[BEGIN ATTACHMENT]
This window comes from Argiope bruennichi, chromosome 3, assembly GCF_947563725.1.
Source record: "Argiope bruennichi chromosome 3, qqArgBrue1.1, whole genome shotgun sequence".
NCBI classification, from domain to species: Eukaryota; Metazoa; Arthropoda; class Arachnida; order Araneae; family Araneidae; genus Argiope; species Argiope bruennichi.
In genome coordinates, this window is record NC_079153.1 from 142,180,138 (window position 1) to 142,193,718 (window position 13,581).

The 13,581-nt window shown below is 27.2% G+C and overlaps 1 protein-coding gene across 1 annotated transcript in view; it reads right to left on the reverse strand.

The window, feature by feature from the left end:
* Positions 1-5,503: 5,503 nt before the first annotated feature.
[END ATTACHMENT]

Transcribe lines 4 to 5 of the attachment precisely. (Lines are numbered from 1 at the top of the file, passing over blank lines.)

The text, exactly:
In genome coordinates, this window is record NC_079153.1 from 142,180,138 (window position 1) to 142,193,718 (window position 13,581).

The 13,581-nt window shown below is 27.2% G+C and overlaps 1 protein-coding gene across 1 annotated transcript in view; it reads right to left on the reverse strand.